“Second-order thinking is thinking farther ahead and thinking holistically. It requires us to not only consider our actions and their immediate consequences, but the subsequent effects of those actions as well.”

– Shane Parrish.

In a recent blog post on “How to make better decisions using a decision tree” I made this assertion: we are all hardwired to lean more toward an optimistic or pessimistic worldview. This impacts the quality of our decisions.

If I am a “glass half full” type of guy, I need to be mindful of my tendency to discount or devalue potential challenges, roadblocks, and negative outcomes.

On the other hand, if the “glass is half empty,” I’ll have to work harder to visualize all the things that are (and could) go right.

In today’s post I want to introduce two tools that will help you build a better decision tree and improve your ability to predict second-order consequences.

To use each tool, you’ll need the same materials:

  • A team if possible (more minds = better ideas)
  • A desired, ideal outcome in the future
  • Somewhere to capture your ideas

Thinking tool #1: Backcasting

Backcasting is a positive frame. 

In order to backcast, consider an ideal future outcome and dream about all the things in your control that helped you achieve this outcome.

Ask your team this question: “It’s ‘X’ months in the future, what are all the things we did in order to achieve [your ideal future outcome]?”

Spend at least five to ten minutes discussing the backcasting ideas. Just when you think you’ve exhausted all the team’s ideas, keep pushing. Ask, “And what else?” This is guaranteed to uncover a few more gems you would have missed if you didn’t continue to dig.

The goal of backcasting is to dream of all the positive things you can do in your control to achieve an ideal future outcome.

But that’s only half the story …

In order to have a full picture of a potential future, you also must consider how you might fail.

Two sides of the same coin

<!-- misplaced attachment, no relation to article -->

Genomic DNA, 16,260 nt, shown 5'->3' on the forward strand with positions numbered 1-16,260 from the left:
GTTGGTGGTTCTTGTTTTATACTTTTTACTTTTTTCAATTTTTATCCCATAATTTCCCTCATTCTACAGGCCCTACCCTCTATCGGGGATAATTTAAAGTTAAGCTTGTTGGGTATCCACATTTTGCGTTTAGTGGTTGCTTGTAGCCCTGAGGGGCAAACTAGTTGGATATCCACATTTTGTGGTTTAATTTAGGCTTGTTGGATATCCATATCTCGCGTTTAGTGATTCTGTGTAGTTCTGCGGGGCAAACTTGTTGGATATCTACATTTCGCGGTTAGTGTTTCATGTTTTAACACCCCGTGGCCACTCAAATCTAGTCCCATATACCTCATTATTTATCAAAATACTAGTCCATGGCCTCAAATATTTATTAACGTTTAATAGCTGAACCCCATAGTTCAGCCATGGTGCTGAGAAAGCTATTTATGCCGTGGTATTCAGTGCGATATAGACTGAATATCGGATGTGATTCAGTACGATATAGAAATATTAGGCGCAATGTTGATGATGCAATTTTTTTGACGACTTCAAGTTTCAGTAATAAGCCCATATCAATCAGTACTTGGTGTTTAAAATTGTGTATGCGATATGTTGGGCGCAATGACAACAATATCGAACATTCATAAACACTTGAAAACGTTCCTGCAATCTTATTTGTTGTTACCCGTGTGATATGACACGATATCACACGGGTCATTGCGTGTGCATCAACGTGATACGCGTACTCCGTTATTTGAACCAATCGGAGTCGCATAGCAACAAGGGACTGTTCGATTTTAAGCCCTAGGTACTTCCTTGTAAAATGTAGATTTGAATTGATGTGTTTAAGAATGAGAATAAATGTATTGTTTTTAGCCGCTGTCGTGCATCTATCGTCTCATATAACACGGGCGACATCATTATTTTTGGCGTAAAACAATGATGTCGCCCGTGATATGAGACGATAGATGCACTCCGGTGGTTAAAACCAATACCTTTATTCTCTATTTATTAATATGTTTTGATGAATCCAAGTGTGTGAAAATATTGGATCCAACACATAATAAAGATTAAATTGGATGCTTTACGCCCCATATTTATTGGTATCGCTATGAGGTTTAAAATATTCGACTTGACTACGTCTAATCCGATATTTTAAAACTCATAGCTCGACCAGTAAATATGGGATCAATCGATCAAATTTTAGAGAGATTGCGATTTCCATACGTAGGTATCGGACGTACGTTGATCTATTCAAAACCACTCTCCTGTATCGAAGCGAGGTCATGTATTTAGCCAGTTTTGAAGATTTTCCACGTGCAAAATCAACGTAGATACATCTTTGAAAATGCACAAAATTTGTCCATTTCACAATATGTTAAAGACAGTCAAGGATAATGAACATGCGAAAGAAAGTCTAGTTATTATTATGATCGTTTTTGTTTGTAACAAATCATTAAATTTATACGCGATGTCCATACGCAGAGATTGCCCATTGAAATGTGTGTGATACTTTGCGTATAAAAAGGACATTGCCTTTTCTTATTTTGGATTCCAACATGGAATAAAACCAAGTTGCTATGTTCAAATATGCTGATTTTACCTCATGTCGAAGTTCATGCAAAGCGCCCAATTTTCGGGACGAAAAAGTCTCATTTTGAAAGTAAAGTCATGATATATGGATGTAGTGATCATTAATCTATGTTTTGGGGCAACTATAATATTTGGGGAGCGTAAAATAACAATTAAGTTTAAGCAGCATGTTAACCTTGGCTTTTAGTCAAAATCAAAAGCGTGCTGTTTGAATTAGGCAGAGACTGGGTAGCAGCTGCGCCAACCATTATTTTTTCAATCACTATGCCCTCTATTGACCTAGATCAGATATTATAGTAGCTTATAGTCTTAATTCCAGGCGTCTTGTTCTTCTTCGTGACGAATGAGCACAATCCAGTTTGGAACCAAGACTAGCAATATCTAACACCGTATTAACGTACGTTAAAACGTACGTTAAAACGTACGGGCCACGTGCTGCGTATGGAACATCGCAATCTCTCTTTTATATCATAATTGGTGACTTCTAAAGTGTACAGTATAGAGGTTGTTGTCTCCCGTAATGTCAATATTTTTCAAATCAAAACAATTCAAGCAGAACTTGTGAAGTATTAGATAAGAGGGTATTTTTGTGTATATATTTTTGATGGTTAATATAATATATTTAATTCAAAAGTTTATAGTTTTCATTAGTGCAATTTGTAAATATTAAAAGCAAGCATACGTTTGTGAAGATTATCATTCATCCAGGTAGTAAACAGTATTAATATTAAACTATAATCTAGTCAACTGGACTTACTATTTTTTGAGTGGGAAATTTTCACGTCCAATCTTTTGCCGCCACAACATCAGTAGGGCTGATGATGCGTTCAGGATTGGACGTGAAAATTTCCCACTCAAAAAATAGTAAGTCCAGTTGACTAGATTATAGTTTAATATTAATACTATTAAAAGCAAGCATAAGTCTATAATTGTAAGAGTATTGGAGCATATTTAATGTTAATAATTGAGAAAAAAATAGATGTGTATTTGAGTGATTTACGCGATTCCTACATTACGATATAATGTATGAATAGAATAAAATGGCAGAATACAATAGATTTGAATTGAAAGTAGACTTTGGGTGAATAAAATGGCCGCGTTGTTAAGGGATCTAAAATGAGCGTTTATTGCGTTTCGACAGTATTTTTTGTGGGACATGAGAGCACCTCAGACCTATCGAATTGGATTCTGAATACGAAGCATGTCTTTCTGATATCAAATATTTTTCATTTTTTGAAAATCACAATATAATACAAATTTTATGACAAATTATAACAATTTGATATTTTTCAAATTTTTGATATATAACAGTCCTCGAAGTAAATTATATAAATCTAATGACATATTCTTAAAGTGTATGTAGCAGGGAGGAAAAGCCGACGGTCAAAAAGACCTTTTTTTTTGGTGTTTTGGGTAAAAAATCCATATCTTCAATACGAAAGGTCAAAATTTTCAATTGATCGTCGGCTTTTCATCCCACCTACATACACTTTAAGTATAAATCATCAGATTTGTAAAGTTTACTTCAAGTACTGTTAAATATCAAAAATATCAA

Whether it’s an election result or the final score of our favorite sports match, we often are surprised by the results. 

That’s because we discount low probability events. We falsely equate a low probability to absolute certainty. 

The classic example of this is the 2016 election. The website FiveThirtyEight gave Trump a 28.6% chance of winning the election. Those odds were not great, and yet many were shocked to see Trump win. He was down, but not out.

US Election Results

Think about it this way. If I had four cards in my hand and each were a King representing a different suit, would you be shocked if you correctly guessed the color of the King’s suit?

Of course not, you had a 25% chance of a correct guess, not a 0% chance at success.

What would be shocking is if I removed one of the suits (let’s say a heart) and replaced it with a spade. Yet, you continued to guess hearts expecting to win. 

That’s what poor decision makers do. They overvalue their natural tendencies and discount other options or disregard them altogether.

By building a decision tree with just positive/optimistic thinking you only have part of the picture. By using backcasting and a pre-mortem you consider what will help you achieve your goal or what will get in the way. This is the only way to have the full picture.

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